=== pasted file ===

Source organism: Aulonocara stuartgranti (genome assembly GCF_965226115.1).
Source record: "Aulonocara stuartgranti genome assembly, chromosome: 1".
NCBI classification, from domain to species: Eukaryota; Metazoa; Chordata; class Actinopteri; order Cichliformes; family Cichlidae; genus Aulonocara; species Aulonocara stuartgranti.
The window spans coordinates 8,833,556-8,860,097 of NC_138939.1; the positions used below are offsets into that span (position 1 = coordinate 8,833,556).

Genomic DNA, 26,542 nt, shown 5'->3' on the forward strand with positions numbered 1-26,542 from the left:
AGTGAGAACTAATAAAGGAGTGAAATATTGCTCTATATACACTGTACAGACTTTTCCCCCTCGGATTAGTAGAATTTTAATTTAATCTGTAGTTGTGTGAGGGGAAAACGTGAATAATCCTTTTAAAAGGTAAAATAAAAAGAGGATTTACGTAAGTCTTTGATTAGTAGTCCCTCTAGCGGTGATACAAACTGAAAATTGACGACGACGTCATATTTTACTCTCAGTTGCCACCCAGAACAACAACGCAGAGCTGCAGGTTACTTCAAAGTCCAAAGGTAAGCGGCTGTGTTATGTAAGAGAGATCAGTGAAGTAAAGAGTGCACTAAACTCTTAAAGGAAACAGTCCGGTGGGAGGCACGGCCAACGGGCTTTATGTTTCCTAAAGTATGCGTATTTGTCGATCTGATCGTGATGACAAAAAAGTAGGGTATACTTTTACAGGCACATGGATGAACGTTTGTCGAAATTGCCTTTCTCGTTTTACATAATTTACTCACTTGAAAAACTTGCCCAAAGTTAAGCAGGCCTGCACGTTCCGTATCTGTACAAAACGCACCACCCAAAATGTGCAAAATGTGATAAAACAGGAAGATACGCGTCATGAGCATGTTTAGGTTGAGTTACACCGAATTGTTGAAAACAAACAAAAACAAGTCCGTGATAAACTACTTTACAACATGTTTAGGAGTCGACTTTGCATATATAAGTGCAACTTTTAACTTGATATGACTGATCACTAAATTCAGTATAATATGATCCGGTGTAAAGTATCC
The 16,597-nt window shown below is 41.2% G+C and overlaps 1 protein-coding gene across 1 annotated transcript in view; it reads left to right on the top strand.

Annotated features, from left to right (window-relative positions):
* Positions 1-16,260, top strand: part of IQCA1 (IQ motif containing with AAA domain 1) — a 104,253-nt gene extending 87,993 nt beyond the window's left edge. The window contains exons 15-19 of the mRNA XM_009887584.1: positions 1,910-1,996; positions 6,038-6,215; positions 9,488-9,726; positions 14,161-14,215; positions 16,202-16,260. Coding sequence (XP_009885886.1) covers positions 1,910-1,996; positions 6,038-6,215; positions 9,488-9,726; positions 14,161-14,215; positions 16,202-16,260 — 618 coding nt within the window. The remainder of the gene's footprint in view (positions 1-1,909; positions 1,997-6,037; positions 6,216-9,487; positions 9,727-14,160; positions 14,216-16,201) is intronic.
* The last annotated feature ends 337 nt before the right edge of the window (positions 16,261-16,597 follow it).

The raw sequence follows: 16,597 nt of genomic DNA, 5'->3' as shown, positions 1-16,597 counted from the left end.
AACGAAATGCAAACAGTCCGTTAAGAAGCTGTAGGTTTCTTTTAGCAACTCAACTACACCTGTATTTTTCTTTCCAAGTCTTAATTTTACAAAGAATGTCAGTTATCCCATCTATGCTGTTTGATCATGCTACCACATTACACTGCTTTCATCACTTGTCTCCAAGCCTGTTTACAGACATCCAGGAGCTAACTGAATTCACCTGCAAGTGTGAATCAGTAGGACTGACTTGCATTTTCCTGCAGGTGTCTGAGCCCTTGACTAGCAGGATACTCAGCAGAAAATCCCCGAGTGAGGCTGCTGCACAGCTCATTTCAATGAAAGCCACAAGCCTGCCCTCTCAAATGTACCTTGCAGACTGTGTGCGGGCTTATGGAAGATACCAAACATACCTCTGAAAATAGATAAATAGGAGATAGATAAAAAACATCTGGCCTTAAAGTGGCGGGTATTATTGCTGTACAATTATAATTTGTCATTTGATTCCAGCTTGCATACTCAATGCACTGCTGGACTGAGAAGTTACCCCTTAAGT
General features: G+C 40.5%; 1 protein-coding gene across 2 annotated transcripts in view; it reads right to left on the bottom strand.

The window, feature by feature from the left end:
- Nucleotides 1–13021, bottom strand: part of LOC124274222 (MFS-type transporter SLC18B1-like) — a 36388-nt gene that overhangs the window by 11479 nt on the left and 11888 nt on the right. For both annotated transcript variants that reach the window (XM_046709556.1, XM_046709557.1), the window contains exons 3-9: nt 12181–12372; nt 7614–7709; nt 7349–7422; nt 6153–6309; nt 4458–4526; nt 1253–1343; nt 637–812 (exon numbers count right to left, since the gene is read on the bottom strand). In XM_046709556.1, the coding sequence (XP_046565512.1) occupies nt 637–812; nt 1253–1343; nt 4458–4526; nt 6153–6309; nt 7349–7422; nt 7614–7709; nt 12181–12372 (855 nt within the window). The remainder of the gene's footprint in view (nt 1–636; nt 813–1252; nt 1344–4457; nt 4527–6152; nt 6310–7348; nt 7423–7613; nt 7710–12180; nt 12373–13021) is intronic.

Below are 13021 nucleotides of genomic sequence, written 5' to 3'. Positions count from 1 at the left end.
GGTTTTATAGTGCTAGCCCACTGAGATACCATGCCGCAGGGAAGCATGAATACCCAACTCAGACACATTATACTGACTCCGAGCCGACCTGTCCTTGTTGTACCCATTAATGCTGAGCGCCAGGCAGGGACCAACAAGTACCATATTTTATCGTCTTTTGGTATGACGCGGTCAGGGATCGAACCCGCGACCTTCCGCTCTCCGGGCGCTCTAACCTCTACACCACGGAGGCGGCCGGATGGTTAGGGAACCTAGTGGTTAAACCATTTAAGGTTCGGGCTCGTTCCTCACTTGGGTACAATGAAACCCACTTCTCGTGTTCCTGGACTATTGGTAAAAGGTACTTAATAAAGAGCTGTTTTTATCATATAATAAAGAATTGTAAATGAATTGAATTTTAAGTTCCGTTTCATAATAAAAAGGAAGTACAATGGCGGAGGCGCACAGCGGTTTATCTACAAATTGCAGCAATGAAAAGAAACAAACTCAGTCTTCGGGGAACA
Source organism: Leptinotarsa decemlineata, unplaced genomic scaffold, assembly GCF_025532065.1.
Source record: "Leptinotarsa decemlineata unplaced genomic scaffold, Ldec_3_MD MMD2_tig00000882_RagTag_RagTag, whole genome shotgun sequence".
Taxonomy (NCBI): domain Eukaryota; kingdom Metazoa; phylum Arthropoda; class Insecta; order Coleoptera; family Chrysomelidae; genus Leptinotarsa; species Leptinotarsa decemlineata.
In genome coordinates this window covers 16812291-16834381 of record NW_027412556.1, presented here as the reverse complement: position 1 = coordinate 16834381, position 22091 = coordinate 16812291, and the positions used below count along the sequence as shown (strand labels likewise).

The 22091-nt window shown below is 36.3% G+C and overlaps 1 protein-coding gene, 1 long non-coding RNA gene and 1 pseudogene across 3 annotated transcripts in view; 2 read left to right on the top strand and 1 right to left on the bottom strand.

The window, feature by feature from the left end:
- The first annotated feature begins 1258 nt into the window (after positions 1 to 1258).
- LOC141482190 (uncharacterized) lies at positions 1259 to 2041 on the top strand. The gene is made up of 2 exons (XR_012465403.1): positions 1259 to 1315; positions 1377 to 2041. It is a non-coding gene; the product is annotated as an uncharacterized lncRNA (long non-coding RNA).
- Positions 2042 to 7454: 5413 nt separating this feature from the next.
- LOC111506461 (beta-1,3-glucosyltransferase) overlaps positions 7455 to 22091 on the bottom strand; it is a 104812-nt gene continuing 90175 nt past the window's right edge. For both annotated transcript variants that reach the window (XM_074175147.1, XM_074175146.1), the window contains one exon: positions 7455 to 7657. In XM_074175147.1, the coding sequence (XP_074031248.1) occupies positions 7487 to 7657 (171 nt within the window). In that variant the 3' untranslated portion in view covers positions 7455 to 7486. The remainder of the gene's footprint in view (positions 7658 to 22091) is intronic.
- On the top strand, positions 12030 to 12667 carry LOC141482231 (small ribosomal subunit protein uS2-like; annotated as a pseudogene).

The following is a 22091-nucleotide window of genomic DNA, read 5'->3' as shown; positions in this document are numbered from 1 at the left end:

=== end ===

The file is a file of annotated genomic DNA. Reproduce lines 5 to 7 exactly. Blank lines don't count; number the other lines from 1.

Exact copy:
Genomic DNA, 26,542 nt, shown 5'->3' on the forward strand with positions numbered 1-26,542 from the left:
AGTGAGAACTAATAAAGGAGTGAAATATTGCTCTATATACACTGTACAGACTTTTCCCCCTCGGATTAGTAGAATTTTAATTTAATCTGTAGTTGTGTGAGGGGAAAACGTGAATAATCCTTTTAAAAGGTAAAATAAAAAGAGGATTTACGTAAGTCTTTGATTAGTAGTCCCTCTAGCGGTGATACAAACTGAAAATTGACGACGACGTCATATTTTACTCTCAGTTGCCACCCAGAACAACAACGCAGAGCTGCAGGTTACTTCAAAGTCCAAAGGTAAGCGGCTGTGTTATGTAAGAGAGATCAGTGAAGTAAAGAGTGCACTAAACTCTTAAAGGAAACAGTCCGGTGGGAGGCACGGCCAACGGGCTTTATGTTTCCTAAAGTATGCGTATTTGTCGATCTGATCGTGATGACAAAAAAGTAGGGTATACTTTTACAGGCACATGGATGAACGTTTGTCGAAATTGCCTTTCTCGTTTTACATAATTTACTCACTTGAAAAACTTGCCCAAAGTTAAGCAGGCCTGCACGTTCCGTATCTGTACAAAACGCACCACCCAAAATGTGCAAAATGTGATAAAACAGGAAGATACGCGTCATGAGCATGTTTAGGTTGAGTTACACCGAATTGTTGAAAACAAACAAAAACAAGTCCGTGATAAACTACTTTACAACATGTTTAGGAGTCGACTTTGCATATATAAGTGCAACTTTTAACTTGATATGACTGATCACTAAATTCAGTATAATATGATCCGGTGTAAAGTATCC
The 16,597-nt window shown below is 41.2% G+C and overlaps 1 protein-coding gene across 1 annotated transcript in view; it reads left to right on the top strand.